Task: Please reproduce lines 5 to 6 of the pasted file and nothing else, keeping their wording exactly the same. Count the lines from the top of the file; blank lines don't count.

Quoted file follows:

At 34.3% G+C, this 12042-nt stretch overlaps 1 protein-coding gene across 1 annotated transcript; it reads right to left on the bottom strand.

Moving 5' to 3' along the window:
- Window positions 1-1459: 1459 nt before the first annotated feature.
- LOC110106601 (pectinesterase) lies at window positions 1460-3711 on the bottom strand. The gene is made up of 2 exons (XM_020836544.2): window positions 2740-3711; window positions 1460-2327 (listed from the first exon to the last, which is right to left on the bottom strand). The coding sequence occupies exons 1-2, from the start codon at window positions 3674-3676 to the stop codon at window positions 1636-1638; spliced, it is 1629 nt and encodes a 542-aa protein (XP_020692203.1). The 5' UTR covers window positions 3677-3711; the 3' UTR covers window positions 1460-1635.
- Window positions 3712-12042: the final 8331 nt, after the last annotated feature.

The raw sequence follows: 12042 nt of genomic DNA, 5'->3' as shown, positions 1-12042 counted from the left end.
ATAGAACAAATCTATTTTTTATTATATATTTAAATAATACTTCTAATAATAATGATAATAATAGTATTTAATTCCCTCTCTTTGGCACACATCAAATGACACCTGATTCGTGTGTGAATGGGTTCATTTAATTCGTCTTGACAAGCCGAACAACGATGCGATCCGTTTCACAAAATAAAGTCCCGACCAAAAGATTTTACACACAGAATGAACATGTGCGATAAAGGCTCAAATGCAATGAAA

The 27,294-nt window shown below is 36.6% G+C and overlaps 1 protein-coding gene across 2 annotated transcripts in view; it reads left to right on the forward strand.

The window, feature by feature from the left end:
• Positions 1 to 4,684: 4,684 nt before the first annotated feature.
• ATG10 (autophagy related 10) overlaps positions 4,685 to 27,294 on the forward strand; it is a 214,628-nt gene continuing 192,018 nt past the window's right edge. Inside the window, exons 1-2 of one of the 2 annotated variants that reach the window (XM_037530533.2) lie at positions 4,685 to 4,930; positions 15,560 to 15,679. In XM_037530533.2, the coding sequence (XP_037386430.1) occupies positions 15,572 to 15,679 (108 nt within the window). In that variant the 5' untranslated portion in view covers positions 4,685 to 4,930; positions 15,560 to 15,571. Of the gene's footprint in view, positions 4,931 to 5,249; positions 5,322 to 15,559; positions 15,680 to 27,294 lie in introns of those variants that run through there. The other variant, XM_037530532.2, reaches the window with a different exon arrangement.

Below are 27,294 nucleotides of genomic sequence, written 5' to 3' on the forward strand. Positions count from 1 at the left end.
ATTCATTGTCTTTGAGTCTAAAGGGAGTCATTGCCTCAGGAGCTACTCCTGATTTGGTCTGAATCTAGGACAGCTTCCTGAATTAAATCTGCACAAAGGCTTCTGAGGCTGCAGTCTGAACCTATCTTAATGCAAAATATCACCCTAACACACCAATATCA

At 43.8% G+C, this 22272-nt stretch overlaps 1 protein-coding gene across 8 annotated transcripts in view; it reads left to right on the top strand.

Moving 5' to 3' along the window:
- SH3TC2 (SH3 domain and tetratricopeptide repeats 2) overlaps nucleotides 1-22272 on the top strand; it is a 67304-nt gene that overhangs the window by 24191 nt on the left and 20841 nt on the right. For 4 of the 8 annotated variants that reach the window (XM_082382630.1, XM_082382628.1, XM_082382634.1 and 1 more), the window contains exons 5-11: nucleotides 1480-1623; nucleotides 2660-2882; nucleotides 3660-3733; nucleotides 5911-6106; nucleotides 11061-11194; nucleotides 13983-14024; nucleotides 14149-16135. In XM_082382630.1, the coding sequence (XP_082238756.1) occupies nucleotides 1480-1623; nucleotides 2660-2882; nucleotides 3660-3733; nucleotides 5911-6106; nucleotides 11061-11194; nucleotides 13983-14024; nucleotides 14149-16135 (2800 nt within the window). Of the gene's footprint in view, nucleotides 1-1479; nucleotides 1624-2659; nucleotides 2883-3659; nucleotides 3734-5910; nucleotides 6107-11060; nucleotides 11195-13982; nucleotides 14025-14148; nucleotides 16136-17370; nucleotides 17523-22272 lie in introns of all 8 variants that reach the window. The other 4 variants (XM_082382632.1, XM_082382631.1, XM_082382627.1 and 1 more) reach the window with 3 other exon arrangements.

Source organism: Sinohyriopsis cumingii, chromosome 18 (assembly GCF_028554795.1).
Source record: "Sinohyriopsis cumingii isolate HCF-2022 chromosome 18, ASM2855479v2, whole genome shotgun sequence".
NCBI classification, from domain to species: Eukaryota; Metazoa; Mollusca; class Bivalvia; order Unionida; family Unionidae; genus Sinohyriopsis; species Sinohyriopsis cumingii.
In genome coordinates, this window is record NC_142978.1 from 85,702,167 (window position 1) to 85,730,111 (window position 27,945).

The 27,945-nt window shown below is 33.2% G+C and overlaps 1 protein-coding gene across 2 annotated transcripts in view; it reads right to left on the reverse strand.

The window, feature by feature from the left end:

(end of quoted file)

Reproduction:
- Window positions 3712-12042: the final 8331 nt, after the last annotated feature.

The raw sequence follows: 12042 nt of genomic DNA, 5'->3' as shown, positions 1-12042 counted from the left end.